Kenzie Gast wears a softball necklace about the size of a quarter with her No. 13 printed between the stitches.
The Summerville High senior lights up when talking about what happens on the diamond in between the lines. She’s played since she was 5. She’s been on a valley-based traveling team since she was in elementary school. She’s been all over playing in showcase tournaments in Missouri, Las Vegas, Florida, Colorado and Portland. Her senior project was coaching softball players 14-and-under through Tuolumne County Recreation Department.
She loves softball.
The years traveling and dedication has lead to a college scholarship.
Gast celebrated Tuesday her decision to play for the University of Great Falls Argonauts, a National Association of Intercollegiate Athletics (NAIA) school in Montana, during a ceremony with family and friends in Summerville gymnasium foyer.
The strong-armed catcher officially signed her National Letter of Intent in early January and will receive a $12,000 renewable scholarship.
“She worked hard in the offseason on her own, playing in tournaments,” said Summerville Bears assistant coach Craig Anderson. “This is not good luck, she worked really hard.”
When Gast leaves Great Falls, the kinesiology major wants to be an athletic trainer. She wants to help athletes recover and cope with their injuries, aches and pains.
And she knows all about suffering through an injury.
Gast lost most of her junior season with a broken left arm. She was struck by a bat in practice while catching and the contact broke her ulna bone which enables the wrist to rotate.
After a handful of games, she was done for the year. And also missed some of her travel ball season.
“I wasn’t real upset until I got to the hospital and they told me it was broke,” Gast said. “Then I balled my eyes out. It sucked. I couldn’t imagine not playing the entire year.”
She was in a cast for two months, and it was pink to honor Bears assistant coach Lani Conklin and her battle with breast cancer.
Gast realized at the beginning of her senior year that she “needed to get her stuff together” if she wanted to go to college.
The once challenged student recorded a 3.0 grade point average her senior year.
“I focused and I did it,” Gast said.
Getting her GPA up was one thing, but she also needed to find a college. During the fall while playing with her travel team, the So-Cal Badgers out of Manteca, she played in several showcase events and “emailed as many coaches” as she could to invite them to watch her play. She also had a performance video coaches could access.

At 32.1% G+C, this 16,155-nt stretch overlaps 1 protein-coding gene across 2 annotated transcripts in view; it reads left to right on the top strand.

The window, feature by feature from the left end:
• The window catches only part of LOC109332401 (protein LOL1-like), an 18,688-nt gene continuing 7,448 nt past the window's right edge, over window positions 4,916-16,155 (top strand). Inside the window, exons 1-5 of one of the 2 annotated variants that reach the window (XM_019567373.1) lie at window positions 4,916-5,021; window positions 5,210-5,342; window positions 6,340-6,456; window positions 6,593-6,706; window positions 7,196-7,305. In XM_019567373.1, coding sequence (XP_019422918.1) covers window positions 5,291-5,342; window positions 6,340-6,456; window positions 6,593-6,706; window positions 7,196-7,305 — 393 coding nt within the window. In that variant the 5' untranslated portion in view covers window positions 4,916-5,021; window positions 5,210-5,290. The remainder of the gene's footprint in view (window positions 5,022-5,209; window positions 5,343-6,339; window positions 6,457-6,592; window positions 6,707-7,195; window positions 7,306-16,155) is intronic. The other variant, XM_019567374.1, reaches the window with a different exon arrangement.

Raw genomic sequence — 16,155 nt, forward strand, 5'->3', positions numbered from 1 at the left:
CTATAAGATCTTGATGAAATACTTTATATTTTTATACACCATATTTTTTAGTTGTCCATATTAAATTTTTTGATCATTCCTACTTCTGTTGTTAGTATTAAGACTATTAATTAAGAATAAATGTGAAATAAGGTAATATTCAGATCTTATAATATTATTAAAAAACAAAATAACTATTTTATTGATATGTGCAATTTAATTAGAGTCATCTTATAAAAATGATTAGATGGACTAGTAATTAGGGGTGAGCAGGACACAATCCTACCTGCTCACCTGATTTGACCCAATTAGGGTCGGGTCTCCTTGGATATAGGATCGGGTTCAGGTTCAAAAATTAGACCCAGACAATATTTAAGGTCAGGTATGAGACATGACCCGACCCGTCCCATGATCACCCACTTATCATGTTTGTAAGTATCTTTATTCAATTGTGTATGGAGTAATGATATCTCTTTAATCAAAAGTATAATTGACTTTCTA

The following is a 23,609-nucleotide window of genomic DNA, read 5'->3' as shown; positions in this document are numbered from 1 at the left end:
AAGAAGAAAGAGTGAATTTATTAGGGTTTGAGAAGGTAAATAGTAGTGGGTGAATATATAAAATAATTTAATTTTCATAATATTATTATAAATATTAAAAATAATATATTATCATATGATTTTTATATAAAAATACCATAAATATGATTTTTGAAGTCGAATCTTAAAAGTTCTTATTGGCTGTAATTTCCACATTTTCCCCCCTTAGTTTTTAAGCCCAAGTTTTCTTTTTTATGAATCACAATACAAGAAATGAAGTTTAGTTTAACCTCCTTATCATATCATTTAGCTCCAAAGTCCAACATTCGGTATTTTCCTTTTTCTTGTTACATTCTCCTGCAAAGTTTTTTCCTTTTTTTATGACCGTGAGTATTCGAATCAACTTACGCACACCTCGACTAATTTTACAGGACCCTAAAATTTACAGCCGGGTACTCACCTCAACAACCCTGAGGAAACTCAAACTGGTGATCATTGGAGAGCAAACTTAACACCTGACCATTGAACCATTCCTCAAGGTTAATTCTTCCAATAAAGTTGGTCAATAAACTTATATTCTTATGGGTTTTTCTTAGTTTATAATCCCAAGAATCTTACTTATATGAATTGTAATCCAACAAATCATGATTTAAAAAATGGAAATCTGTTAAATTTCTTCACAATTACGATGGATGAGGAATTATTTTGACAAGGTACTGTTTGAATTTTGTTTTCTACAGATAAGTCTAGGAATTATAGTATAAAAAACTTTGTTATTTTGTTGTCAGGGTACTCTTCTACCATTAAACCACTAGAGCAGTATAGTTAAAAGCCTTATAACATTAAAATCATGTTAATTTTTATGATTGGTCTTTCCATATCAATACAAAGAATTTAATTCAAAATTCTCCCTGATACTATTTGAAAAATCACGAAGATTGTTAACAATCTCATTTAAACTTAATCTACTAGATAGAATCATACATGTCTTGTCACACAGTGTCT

Several schools showed interest but the process seemed to take care of itself. While some schools went by the wayside, Great Falls head coach Joey Egan offered her a scholarship after a campus visit and a workout with the Argos senior catcher.
Before going to Montana, Gast was sold on Valley City State University in North Dakota. But after that visit, which she loved, she made the 10-hour drive to Great Falls.
While holding offers from each school, the Valley City coach went a different direction, signed another catcher and rescinded Gast’s offer. Which made her decision pretty easy.
She faxed and mailed in her letter of intent to Great Falls.
“It was a crazy adventure,” said Gast, whose favorite part of the game is throwing somebody out on the basepaths. “It was nuts picking what school. It was so hard.”
After picking her school, the traveling team had a celebration for her. Her mom, Wendy Gast, made a collage of pictures and Kenzie made a small speech.
“That was really great, a lot of fun,” Kenzie said.
Her senior season at Summerville was challenging.
The Bears didn’t win a lot of games. Gast was the only senior, aside from a foreign exchange student who had never played before, and found it hard to relate with her younger teammates. And late in the season, she was playing against rival Sonora after her great uncle went missing in the snowy wilderness. The Bears lost that game.
“That game was tough,” Gast said. “It was crazy knowing he was out there … I had no idea where he was, he was just out there. He watched me grow up.”
He was found dead a few days later.
Gast wanted to go away for school, but says she didn’t at the same time. Her heart told her to go, and she’s happy to be going to a place similar to Tuolumne County.
Gast likely won’t see immediate playing time in Great Falls with a pair of older catchers on the roster, which suits her just fine.
“It feels good to know I’m going somewhere similar to my hometown,” Gast said. “But as a freshman, there will be older girls so I won’t be playing as much,” Gast said. “I’m just hoping to have a good experience and get better.”